- If, after removing the bandage, the injured area still feels numb or tingles, see your doctor.
        - If a fracture on a ligament sprain is suspected, an X-ray or MRI will allow your doctor to prescribe the right treatment for your injury
        Six Good Reasons to Use Cohesive Bandage as a Strapping Tape
        Cohesive bandage is one of the most useful strapping tapes for sport. It is widely used in other countries, but is less well-known here in the UK where adhesive tapes like EAB or zinc oxide tape are more popular. This is a shame, because cohesive bandage is actually the best choice for many touchline tape jobs. Here are six reasons why you should include cohesive bandage in your taping armoury…
        1. Cohesive bandage does not stick to the skin
        This might sound counter-intuitive; why would you want a strapping tape that doesn’t stick? Here’s the good part: cohesive bandage does not stick to the skin but it DOES stick to itself. When you wrap cohesive bandage over itself, it firmly coheres together (hence the name.) This makes it handy for any tape job that involves wrapping tape around a limb – i.e. most of the tape jobs you will ever need to perform on the touchline or in the changing room.  And because it contains no adhesive, it will not inflict any damage to the skin or hair. One of our Rugby club customers who always buys cohesive bandage instead of adhesive tape puts it like this: ‘The lads don’t like to be waxed.’
        2. It is very stretchy
        Cohesive bandage stretches a lot – up to double its unstretched length. This allows you great flexibility to choose a level of compression to fit the situation. For instance, you could wrap it on with almost no stretch to give light support to a finger bend injury, or stretch it very tightly to provide heavy compression to a severely bleeding wound.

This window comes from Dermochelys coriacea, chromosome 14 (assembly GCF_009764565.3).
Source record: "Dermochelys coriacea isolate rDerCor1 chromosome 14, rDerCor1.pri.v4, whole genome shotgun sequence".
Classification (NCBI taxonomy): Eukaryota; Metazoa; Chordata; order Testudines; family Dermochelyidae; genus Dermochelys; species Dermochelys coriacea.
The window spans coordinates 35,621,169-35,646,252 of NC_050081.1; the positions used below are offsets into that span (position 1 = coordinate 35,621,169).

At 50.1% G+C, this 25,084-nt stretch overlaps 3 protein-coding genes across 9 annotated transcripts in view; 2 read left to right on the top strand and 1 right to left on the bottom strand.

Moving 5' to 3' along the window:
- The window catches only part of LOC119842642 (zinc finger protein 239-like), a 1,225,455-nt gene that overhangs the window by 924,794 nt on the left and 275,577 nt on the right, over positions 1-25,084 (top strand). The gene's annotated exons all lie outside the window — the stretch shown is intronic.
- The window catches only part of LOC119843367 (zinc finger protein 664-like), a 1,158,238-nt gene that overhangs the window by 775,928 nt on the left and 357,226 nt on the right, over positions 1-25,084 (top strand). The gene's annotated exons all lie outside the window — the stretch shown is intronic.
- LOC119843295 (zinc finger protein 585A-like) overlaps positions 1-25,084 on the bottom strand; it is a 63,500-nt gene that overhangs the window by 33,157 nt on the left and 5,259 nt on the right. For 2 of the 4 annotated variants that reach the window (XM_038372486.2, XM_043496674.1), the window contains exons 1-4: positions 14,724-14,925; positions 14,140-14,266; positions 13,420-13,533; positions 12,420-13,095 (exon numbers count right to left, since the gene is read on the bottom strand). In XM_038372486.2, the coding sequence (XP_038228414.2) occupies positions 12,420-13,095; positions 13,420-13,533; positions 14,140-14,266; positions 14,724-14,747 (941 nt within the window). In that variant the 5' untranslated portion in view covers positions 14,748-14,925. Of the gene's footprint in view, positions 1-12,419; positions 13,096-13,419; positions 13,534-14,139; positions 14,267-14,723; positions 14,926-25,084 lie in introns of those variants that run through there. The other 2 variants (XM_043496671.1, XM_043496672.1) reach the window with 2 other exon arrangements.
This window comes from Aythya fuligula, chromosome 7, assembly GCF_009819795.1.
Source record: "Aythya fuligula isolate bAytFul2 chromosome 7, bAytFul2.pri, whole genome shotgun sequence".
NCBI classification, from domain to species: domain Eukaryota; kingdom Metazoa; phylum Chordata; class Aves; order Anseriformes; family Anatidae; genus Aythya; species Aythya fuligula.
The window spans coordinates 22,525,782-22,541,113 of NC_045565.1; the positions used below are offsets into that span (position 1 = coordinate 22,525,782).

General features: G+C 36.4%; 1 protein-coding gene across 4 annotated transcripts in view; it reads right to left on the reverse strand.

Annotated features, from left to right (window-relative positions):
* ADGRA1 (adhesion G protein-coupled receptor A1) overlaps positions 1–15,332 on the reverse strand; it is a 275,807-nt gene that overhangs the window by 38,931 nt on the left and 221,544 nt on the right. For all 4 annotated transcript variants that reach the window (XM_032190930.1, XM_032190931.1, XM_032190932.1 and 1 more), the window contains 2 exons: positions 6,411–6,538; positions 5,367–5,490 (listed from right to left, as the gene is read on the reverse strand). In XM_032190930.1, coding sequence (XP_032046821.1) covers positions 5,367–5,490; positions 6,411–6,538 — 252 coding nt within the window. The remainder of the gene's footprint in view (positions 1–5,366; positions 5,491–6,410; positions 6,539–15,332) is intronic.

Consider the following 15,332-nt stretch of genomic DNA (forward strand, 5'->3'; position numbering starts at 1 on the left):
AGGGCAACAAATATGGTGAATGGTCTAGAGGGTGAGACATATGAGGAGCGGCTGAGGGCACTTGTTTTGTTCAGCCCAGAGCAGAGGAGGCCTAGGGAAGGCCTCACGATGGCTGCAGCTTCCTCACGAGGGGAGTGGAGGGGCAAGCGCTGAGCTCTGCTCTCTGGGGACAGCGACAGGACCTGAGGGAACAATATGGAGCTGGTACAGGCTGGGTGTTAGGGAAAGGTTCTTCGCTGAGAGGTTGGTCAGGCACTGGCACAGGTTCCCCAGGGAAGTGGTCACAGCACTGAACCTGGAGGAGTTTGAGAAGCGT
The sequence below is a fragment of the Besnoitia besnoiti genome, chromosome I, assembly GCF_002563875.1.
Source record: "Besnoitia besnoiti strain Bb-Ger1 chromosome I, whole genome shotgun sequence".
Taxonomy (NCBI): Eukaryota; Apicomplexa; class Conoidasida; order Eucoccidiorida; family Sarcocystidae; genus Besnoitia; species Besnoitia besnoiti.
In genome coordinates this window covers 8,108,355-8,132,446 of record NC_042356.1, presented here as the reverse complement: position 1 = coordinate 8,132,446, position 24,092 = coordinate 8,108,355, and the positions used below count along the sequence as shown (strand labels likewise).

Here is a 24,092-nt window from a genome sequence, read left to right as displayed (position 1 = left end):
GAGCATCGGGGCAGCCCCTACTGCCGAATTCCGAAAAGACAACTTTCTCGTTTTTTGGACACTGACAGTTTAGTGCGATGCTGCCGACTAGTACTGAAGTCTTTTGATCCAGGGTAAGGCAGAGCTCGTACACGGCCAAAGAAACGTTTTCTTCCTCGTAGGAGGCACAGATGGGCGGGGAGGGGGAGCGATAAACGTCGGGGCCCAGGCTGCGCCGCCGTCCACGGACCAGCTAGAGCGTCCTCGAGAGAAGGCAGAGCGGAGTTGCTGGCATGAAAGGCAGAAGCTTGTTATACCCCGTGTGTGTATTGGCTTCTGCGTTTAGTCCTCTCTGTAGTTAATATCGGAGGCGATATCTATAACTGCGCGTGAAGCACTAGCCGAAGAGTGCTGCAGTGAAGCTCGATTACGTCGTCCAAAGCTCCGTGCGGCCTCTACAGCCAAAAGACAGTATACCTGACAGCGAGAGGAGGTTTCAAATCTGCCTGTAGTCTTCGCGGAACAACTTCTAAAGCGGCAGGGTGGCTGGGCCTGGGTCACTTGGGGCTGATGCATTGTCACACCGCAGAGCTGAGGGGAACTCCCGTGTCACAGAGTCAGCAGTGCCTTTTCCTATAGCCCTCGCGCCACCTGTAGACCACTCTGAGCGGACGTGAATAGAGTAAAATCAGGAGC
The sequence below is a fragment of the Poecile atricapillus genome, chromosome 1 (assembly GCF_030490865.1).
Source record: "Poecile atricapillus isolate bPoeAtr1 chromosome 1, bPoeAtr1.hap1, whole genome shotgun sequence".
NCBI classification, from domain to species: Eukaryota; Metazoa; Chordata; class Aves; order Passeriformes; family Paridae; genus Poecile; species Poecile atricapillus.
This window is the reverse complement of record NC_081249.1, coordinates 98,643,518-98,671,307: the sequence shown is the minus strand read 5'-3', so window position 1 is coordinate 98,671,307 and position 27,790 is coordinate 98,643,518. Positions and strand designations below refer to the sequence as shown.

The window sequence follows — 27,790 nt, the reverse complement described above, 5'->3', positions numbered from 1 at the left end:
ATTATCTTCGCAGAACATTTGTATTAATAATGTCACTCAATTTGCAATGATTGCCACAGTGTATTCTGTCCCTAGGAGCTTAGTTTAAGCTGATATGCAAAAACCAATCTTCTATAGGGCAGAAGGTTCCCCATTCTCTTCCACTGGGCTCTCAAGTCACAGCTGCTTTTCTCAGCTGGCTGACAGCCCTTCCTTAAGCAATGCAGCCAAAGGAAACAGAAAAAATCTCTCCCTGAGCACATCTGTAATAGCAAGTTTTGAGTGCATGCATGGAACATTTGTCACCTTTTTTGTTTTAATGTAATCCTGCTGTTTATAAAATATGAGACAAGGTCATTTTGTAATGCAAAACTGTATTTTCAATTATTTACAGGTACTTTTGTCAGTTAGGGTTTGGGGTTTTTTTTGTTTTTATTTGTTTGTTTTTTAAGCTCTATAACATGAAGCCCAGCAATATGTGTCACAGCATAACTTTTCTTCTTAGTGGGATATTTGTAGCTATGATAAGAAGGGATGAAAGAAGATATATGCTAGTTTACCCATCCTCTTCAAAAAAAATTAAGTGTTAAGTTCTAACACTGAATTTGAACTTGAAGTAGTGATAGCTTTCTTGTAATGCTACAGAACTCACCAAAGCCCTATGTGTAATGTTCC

3. It offers variable levels of support
        Cohesive bandage offers a range of support levels for weak or injured joints – from light to quite firm – depending on how many layers of tape you wrap on. For instance, when wrapping a sprained ankle, you would avoid applying the cohesive bandage with too much stretch because this would create constriction and cause swelling in the foot. However, you can acheive high levels of support without over-constriction just by adding more layers. One or two layers of cohesive bandage, applied without stretch, will provide quite light support. As you wrap over extra layers, the level of support quickly ‘firms up,’ especially if you press the layers together.
        4. It does not ‘give’
        With some other kinds of strapping tape, you often have to apply them more tightly than you want them to be to compensate for the fact they stretch out and loosen off a little during wear. Cohesive bandage, on the other hand, does not have this level of give. It stays exactly as you placed it until it is pulled off or unwrapped.
        5. You can tear it by hand
        Cohesive Bandage can easily be torn along its length and width. Because you don’t have to rumage around for your scissors, you can use it very quickly. Simply tear the tape from one edge in the same way you would tear a piece of paper.
        6. It can be reapplied and reused
        Because cohesive bandage doesn’t rely on adhesive for its sticking properties, it does not lose its stick. So if you don’t get the tape job right the first time you can just unpeel it and try again. This property also means that you can repeatedly reuse the same piece of cohesive bandage. (Although if you’ve used it to wrap a sweaty foot you might not want to…)
        Dressing awkward areas
        Hippocrates appreciated that bandages could be tricky to apply: ‘One ought to be well aware that every bandage has a tendency to fall off towards the part that declines or becomes smaller as, for example, upwards in the case of the head and downwards in the case of the leg.’
        The heels, elbows, ears, head, chin, breast/chest and sacral areas are notoriously difficult to apply dressings to and skilled application is crucial if a bandage is to stay in place for any length of time. However, the introduction of shaped bandages and tapeless dressing retention products has made the task much easier in many cases.
        With a few strategic cuts, different sizes of tubular bandage can be used to secure head, ear or chin dressings (Fig 3). Larger sizes with slits cut for the arms can be used as a vest to secure chest, back or complex breast dressings.